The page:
Wendy Xu articulates the whole world by freezing it all at once, looking closely at its parts, and zeroing in on the one image or phrase or feeling that makes the day seem possibly beautiful under all the scaffolding, sirens, and other natural (analog and online) interruptions that make up daily living.
Good Girls Marry Doctors: South Asian American Daughters on Obedience edited by Piyali Bhattacharya
Good Girls Marry Doctors is filled with honest stories, difficult and joyous, heartbreaking and hilarious, from a diverse array of powerful women. These narratives combine to expose struggles that are too often hidden from the public eye, while reminding those going through similar experiences that they are heard, and they are not alone.
The Good Immigrant edited by Nikesh Shukla
The Good Immigrant explores why immigrants come to the UK, why they stay and what it means to be ‘other’ in a country that doesn’t seem to want you, doesn’t truly accept you—however many generations you’ve been here—but still needs you for its diversity monitoring forms. Inspired by discussion around why society appears to deem people of color as bad immigrants—job stealers, benefit scroungers, undeserving refugees—until, by winning Olympic races or baking good cakes, or being conscientious doctors, they cross over and become good immigrants, editor Nikesh Shukla has compiled a collection of essays that are poignant, challenging, angry, humorous, heartbreaking, polemic, weary and—most importantly—real.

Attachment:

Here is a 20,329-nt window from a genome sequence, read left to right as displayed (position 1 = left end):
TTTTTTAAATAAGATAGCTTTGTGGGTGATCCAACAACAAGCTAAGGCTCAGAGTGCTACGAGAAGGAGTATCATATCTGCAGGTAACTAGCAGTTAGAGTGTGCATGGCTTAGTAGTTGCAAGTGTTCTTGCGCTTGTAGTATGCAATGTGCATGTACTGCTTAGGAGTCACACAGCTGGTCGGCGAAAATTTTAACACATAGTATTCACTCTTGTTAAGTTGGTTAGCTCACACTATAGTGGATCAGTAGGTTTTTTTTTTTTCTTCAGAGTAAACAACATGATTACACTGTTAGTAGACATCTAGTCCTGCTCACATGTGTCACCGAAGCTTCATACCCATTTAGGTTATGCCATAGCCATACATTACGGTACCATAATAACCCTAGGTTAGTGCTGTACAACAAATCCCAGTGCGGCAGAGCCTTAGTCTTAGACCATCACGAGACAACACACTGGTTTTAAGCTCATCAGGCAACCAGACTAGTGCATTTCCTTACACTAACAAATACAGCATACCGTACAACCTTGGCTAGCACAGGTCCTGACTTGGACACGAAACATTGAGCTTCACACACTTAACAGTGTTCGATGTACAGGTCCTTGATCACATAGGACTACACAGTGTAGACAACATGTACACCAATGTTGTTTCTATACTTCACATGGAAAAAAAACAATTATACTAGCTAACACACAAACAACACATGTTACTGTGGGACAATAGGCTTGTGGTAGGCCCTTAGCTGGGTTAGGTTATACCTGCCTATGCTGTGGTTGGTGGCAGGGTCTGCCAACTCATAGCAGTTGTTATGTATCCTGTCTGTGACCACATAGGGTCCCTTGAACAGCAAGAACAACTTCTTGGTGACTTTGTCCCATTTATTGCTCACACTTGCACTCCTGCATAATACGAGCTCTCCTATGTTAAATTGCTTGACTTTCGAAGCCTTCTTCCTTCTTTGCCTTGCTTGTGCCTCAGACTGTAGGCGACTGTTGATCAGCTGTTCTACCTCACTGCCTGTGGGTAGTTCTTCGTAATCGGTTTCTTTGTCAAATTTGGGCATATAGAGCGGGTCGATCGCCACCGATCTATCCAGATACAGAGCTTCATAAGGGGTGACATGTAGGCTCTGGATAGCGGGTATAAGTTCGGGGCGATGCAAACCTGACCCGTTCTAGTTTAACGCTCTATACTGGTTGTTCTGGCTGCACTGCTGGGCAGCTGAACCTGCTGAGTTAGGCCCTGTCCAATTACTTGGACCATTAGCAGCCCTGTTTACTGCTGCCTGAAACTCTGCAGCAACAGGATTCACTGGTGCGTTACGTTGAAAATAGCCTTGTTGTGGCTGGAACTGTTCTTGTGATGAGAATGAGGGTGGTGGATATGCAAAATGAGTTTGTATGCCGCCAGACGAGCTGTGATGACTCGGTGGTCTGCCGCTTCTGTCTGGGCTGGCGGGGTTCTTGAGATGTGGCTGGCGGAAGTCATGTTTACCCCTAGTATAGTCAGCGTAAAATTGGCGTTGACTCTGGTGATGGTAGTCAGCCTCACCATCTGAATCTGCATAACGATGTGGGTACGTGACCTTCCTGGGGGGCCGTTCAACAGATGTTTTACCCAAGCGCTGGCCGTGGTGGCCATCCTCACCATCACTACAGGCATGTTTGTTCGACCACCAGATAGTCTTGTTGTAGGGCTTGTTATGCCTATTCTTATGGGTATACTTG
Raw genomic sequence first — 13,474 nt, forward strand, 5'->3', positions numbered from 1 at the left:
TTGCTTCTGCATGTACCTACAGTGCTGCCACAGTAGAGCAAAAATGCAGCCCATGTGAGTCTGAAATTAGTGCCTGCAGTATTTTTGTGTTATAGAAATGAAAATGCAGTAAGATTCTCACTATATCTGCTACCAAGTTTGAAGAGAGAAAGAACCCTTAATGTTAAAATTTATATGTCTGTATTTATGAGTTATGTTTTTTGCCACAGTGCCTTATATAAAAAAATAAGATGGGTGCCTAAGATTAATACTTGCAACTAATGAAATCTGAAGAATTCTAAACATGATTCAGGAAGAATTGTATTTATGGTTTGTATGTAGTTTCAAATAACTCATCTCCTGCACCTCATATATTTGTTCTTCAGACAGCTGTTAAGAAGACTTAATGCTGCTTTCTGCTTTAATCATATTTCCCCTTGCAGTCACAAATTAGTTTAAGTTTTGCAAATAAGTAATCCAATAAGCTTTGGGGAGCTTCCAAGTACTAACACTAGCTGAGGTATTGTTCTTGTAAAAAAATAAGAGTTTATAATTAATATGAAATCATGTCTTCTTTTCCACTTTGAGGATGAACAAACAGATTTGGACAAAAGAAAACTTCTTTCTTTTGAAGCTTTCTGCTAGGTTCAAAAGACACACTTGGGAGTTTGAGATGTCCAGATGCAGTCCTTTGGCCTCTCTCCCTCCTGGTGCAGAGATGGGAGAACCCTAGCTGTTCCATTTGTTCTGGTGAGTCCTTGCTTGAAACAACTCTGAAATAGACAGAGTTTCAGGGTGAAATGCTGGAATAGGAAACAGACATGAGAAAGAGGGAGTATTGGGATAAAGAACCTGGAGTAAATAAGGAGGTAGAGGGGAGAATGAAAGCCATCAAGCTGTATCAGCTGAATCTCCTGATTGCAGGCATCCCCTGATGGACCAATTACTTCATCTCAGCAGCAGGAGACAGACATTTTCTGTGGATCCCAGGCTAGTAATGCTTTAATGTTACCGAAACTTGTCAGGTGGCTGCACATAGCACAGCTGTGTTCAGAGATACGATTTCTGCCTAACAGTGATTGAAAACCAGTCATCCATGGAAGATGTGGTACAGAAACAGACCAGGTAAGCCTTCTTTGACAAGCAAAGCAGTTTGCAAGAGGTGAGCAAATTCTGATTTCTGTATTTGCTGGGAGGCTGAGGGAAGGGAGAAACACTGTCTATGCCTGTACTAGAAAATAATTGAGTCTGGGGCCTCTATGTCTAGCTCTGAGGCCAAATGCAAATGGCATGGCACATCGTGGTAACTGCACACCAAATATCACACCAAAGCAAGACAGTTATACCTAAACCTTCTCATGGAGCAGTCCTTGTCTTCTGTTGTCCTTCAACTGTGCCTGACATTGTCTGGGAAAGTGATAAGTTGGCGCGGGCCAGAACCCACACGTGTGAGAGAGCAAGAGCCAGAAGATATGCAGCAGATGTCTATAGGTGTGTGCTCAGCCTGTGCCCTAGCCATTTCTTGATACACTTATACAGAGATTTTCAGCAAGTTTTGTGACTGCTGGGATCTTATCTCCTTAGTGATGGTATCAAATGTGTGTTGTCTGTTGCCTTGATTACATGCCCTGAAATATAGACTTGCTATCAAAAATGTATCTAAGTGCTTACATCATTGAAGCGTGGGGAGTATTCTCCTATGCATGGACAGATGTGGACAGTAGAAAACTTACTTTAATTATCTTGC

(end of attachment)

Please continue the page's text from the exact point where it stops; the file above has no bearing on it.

The Fire This Time edited by Jesmyn Ward
Ward takes James Baldwin’s The Fire Next Time as a jumping off point for this groundbreaking collection of essays and poems about race from the most important voices of her generation and our time. The Fire This Time is divided into three parts that shine a light on the darkest corners of our history, wrestle with our current predicament, and envision a better future.
And One For Luck
A Small Place by Jamaica Kincaid
Amitava Kumar wanted to make special mention of this book. He was energized by Kincaid’s use of the second person to address oppressive institutions.
Finally, the Book Itself
Go Home! edited by Rowan Hisayo Buchanan
“Go home!” is always a slur, but often also an impossibility; this collection explores the words’ personal and political dimensions. Asian diasporic writers imagine “home” in the twenty-first century through an array of fiction, memoir, and poetry. Both urgent and meditative, this anthology moves beyond the model-minority myth and showcases the singular intimacies of individuals figuring out what it means to belong. Go Home! is published in collaboration with the Asian American Writers’ Workshop.